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Nest's Next Frontier for the Smart Home Is All About Security (If It Can Pull It Off)

For Alphabet's home unit, a stall in getting things out the door.

Rachel Bracker for Re/code

Since joining Google’s fold two years ago, Nest, the connected-device maker, has yet to release its own new connected device.* But it’s plotting some. And the focus of these products is around home security, a potential development that would pit the Alphabet company against a slew of startups and some large established firms like ADT.

We had caught wind of one of these projects under wraps, and The Information (paywall) unpacked three of them today in a broader report about leadership instability at Nest.**

There’s Flintstone, a wireless hub that would tie a Wi-Fi router to a series of Internet-connected devices across the home with more efficiency than Bluetooth. It would lean on Thread, the connected-device standard that Nest has been pushing for over a year. A project called Pinna develops sensors to alert when doors and windows are open. And there’s Keshi, a portable Bluetooth sensor that can attach to a keychain.

This is a smart, necessary direction for Nest, which has positioned itself as making devices for “the thoughtful home.” Sales of Nest’s camera device have performed well, but its other two products — the smart thermostat and smoke detector — have flatlined, according to multiple sources. So they need new revenue sources. People may not pay for a smart lightbulb or a smart doorbell in their houses. They do spend on security.

That said, there’s mounting evidence Nest will face difficulty getting these out the door. Part of this is technical hurdles. Another part is an ongoing culture clash inside the company and micromanagement that several former employees said cripples product development. CEO Tony Fadell, a former Apple exec, has tried to infuse his former company’s DNA across Nest. That means a preference for only pushing polished products out the door, an antithetical approach to its sister company, Google.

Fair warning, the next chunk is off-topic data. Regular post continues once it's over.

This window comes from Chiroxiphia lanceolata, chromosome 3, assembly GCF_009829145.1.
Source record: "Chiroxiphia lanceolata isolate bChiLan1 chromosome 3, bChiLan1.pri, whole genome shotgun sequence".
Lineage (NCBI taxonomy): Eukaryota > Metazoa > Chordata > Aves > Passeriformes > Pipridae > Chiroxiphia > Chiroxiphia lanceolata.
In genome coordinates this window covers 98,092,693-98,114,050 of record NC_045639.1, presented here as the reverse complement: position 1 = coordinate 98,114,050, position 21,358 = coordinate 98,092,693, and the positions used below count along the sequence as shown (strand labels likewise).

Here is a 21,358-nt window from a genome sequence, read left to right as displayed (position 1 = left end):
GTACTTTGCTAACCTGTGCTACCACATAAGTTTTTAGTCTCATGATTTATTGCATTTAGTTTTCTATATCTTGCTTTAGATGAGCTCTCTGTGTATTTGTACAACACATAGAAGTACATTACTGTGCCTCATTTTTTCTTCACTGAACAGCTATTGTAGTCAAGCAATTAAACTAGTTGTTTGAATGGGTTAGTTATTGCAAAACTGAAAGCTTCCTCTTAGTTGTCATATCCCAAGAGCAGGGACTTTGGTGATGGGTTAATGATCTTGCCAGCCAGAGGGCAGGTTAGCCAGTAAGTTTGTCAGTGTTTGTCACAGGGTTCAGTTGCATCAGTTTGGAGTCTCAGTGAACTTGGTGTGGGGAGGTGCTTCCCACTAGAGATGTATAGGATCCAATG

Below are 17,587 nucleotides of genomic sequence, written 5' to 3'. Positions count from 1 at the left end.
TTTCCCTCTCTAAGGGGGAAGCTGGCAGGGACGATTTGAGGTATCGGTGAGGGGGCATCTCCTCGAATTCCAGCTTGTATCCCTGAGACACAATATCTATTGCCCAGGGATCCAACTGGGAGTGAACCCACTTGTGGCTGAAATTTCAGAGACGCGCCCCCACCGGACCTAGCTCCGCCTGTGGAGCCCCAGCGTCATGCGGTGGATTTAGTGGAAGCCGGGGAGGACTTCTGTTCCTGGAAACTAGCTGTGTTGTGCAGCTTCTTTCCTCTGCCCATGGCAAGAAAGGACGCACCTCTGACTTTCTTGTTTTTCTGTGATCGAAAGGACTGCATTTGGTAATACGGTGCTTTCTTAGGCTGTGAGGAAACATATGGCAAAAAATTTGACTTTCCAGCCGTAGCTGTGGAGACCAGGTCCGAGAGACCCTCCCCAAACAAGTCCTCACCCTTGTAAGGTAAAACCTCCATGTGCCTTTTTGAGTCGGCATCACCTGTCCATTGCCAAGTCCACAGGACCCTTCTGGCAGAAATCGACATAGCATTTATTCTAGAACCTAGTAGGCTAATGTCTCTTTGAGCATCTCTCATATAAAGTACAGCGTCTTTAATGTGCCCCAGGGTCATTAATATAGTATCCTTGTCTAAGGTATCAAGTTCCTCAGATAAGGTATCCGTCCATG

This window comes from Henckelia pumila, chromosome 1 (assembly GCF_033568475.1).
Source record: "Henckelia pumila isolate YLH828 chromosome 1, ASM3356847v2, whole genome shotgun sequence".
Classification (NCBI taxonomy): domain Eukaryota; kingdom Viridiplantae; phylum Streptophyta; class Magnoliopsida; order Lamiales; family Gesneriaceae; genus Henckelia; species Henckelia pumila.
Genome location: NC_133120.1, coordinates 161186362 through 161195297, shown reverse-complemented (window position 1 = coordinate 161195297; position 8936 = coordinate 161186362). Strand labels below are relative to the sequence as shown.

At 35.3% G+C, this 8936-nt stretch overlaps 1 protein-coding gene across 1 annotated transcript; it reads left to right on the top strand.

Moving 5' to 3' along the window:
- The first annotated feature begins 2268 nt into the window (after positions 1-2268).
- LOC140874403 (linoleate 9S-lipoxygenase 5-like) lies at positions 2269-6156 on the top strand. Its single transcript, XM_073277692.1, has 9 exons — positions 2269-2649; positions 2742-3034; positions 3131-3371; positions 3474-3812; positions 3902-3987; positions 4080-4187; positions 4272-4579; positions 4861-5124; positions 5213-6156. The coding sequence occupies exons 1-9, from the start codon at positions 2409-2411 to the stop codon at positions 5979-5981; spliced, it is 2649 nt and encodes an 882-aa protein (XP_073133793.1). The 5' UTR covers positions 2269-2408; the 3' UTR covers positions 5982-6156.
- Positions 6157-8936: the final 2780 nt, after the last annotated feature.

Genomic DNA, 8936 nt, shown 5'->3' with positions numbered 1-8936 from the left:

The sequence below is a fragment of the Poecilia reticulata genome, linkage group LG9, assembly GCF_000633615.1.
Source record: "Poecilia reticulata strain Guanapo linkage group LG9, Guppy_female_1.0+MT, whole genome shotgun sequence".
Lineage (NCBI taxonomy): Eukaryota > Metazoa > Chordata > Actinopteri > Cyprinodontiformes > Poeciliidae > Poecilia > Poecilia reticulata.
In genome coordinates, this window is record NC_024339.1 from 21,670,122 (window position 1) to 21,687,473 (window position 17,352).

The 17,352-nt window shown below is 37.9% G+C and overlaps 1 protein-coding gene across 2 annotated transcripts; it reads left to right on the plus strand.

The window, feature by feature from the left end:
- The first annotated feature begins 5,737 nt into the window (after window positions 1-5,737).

For example, these security projects have been gestating for some time. The Information reports that Nest has worked on Flintstone for over three years. Pinna was responsible for spiking a similar unreleased product at Dropcam when the camera company was acquired in the summer of 2014, according to the report and multiple sources.

The Information also has a lengthy, damning report on the internal tension within Nest that has contributed to its product stall.

That includes a steady drain of staffers, particular after the Dropcam acquisition. Thread, a networking standard set by several companies, is central to these unwrapped projects. Last month, Chris Boross, a marketer at Nest and its representative on the Thread group, left Nest. The company did not comment on his replacement.

“I would be surprised if they launch any hardware this year,” a former Nest employee told me.

Reps from Nest and Google/Alphabet declined to comment.

* Its only new hardware, the Nest Cam, was a repackaging of its acquired Dropcam product.

** The Information also reported that Google is working on a competitor to Amazon’s Echo home device. As we previously reported, Nest had aspirations to do this as well. Unfortunately, we’re not sure about Google’s product nor what part of the Alphabet it would come from.

This article originally appeared on Recode.net.